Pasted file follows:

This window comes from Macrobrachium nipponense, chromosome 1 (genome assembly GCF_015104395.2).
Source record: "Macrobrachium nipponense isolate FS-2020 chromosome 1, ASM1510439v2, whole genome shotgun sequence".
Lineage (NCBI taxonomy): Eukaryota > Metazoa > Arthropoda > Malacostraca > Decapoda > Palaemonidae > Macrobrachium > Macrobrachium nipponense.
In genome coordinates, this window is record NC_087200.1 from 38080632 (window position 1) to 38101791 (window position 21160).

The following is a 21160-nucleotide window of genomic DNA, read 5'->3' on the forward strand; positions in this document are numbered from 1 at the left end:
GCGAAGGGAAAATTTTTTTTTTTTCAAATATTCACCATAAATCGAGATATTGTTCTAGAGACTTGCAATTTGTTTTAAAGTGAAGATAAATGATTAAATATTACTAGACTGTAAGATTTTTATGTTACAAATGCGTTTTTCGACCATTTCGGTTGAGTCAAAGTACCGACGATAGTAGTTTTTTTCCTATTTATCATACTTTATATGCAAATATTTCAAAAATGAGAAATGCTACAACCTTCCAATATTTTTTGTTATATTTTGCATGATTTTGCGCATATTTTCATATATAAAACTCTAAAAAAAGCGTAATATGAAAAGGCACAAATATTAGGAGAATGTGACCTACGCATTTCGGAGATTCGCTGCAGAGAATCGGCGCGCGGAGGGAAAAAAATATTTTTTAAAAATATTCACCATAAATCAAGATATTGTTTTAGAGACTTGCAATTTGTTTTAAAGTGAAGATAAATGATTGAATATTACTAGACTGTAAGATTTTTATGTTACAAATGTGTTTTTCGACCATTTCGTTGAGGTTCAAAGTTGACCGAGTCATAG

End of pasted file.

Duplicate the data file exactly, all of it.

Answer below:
This window comes from Macrobrachium nipponense, chromosome 1 (genome assembly GCF_015104395.2).
Source record: "Macrobrachium nipponense isolate FS-2020 chromosome 1, ASM1510439v2, whole genome shotgun sequence".
Lineage (NCBI taxonomy): Eukaryota > Metazoa > Arthropoda > Malacostraca > Decapoda > Palaemonidae > Macrobrachium > Macrobrachium nipponense.
In genome coordinates, this window is record NC_087200.1 from 38080632 (window position 1) to 38101791 (window position 21160).

The following is a 21160-nucleotide window of genomic DNA, read 5'->3' on the forward strand; positions in this document are numbered from 1 at the left end:
GCGAAGGGAAAATTTTTTTTTTTTCAAATATTCACCATAAATCGAGATATTGTTCTAGAGACTTGCAATTTGTTTTAAAGTGAAGATAAATGATTAAATATTACTAGACTGTAAGATTTTTATGTTACAAATGCGTTTTTCGACCATTTCGGTTGAGTCAAAGTACCGACGATAGTAGTTTTTTTCCTATTTATCATACTTTATATGCAAATATTTCAAAAATGAGAAATGCTACAACCTTCCAATATTTTTTGTTATATTTTGCATGATTTTGCGCATATTTTCATATATAAAACTCTAAAAAAAGCGTAATATGAAAAGGCACAAATATTAGGAGAATGTGACCTACGCATTTCGGAGATTCGCTGCAGAGAATCGGCGCGCGGAGGGAAAAAAATATTTTTTAAAAATATTCACCATAAATCAAGATATTGTTTTAGAGACTTGCAATTTGTTTTAAAGTGAAGATAAATGATTGAATATTACTAGACTGTAAGATTTTTATGTTACAAATGTGTTTTTCGACCATTTCGTTGAGGTTCAAAGTTGACCGAGTCATAG